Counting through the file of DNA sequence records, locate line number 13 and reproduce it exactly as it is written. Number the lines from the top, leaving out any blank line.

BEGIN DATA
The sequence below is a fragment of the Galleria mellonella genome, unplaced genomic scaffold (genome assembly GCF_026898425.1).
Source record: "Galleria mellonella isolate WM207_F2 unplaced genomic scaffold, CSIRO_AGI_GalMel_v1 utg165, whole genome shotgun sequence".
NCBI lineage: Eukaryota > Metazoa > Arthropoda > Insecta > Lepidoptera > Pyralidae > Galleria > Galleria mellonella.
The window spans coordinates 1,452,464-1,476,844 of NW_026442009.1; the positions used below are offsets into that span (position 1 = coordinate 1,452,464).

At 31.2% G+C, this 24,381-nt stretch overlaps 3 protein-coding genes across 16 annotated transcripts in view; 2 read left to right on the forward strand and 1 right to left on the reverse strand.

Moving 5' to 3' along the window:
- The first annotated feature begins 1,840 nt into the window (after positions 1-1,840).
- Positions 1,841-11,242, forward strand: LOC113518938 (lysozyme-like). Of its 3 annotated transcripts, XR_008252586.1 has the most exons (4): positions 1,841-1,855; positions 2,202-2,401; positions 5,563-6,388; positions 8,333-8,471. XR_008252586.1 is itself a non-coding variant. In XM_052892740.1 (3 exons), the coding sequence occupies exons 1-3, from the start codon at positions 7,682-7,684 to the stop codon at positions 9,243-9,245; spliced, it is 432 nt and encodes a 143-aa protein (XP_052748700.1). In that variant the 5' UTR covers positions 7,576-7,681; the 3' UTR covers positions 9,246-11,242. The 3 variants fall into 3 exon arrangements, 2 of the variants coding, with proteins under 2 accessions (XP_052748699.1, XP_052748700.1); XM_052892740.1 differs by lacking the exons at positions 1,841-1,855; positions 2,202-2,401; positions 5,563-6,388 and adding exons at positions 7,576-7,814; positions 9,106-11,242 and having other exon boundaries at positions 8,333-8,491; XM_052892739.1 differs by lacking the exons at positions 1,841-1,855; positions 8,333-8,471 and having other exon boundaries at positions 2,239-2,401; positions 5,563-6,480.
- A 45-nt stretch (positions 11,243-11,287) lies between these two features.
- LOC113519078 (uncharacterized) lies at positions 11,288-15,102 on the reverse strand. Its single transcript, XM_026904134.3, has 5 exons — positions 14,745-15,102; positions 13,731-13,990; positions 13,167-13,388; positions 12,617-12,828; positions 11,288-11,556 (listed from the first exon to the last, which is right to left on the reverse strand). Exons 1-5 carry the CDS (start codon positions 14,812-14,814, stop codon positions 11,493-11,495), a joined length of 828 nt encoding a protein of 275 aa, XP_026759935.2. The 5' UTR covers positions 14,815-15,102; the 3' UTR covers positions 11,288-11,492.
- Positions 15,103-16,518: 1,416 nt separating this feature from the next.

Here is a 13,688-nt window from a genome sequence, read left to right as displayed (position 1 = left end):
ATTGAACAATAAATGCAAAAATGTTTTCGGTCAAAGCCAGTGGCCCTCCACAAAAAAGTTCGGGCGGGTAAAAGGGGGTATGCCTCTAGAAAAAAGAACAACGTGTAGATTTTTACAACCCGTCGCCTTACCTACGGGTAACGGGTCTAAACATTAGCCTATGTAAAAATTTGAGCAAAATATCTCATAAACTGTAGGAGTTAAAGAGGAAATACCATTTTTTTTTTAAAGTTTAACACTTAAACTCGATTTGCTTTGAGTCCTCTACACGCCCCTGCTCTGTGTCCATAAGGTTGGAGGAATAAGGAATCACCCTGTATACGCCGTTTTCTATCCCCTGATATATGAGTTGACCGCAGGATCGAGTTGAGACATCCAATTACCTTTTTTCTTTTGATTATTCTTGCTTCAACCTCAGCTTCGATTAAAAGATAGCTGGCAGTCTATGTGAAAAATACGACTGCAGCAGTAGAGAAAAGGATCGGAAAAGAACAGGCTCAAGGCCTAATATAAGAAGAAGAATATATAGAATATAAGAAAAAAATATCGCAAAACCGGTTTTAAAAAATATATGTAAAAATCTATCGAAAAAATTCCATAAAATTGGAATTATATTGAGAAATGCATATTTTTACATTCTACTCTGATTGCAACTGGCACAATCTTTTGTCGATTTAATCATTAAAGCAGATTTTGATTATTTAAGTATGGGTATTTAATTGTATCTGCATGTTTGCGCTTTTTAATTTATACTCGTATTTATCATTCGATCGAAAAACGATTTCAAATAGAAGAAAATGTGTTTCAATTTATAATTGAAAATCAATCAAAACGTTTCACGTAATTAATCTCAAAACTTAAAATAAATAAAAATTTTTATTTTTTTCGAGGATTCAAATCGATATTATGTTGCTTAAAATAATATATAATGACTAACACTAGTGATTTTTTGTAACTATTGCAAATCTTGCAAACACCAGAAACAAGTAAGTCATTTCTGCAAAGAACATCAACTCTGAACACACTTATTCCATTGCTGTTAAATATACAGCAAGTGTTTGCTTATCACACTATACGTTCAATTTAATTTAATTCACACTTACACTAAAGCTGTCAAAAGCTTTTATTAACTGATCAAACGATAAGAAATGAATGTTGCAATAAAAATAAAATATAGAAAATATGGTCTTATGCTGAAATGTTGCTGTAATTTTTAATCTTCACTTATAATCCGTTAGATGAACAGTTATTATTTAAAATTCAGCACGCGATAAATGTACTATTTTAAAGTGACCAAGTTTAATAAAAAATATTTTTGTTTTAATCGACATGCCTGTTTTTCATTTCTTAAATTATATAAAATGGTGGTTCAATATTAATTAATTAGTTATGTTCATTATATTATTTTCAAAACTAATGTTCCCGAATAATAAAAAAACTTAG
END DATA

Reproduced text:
ATTGAACAATAAATGCAAAAATGTTTTCGGTCAAAGCCAGTGGCCCTCCACAAAAAAGTTCGGGCGGGTAAAAGGGGGTATGCCTCTAGAAAAAAGAACAACGTGTAGATTTTTACAACCCGTCGCCTTACCTACGGGTAACGGGTCTAAACATTAGCCTATGTAAAAATTTGAGCAAAATATCTCATAAACTGTAGGAGTTAAAGAGGAAATACCATTTTTTTTTTAAAGTTTAACACTTAAACTCGATTTGCTTTGAGTCCTCTACACGCCCCTGCTCTGTGTCCATAAGGTTGGAGGAATAAGGAATCACCCTGTATACGCCGTTTTCTATCCCCTGATATATGAGTTGACCGCAGGATCGAGTTGAGACATCCAATTACCTTTTTTCTTTTGATTATTCTTGCTTCAACCTCAGCTTCGATTAAAAGATAGCTGGCAGTCTATGTGAAAAATACGACTGCAGCAGTAGAGAAAAGGATCGGAAAAGAACAGGCTCAAGGCCTAATATAAGAAGAAGAATATATAGAATATAAGAAAAAAATATCGCAAAACCGGTTTTAAAAAATATATGTAAAAATCTATCGAAAAAATTCCATAAAATTGGAATTATATTGAGAAATGCATATTTTTACATTCTACTCTGATTGCAACTGGCACAATCTTTTGTCGATTTAATCATTAAAGCAGATTTTGATTATTTAAGTATGGGTATTTAATTGTATCTGCATGTTTGCGCTTTTTAATTTATACTCGTATTTATCATTCGATCGAAAAACGATTTCAAATAGAAGAAAATGTGTTTCAATTTATAATTGAAAATCAATCAAAACGTTTCACGTAATTAATCTCAAAACTTAAAATAAATAAAAATTTTTATTTTTTTCGAGGATTCAAATCGATATTATGTTGCTTAAAATAATATATAATGACTAACACTAGTGATTTTTTGTAACTATTGCAAATCTTGCAAACACCAGAAACAAGTAAGTCATTTCTGCAAAGAACATCAACTCTGAACACACTTATTCCATTGCTGTTAAATATACAGCAAGTGTTTGCTTATCACACTATACGTTCAATTTAATTTAATTCACACTTACACTAAAGCTGTCAAAAGCTTTTATTAACTGATCAAACGATAAGAAATGAATGTTGCAATAAAAATAAAATATAGAAAATATGGTCTTATGCTGAAATGTTGCTGTAATTTTTAATCTTCACTTATAATCCGTTAGATGAACAGTTATTATTTAAAATTCAGCACGCGATAAATGTACTATTTTAAAGTGACCAAGTTTAATAAAAAATATTTTTGTTTTAATCGACATGCCTGTTTTTCATTTCTTAAATTATATAAAATGGTGGTTCAATATTAATTAATTAGTTATGTTCATTATATTATTTTCAAAACTAATGTTCCCGAATAATAAAAAAACTTAG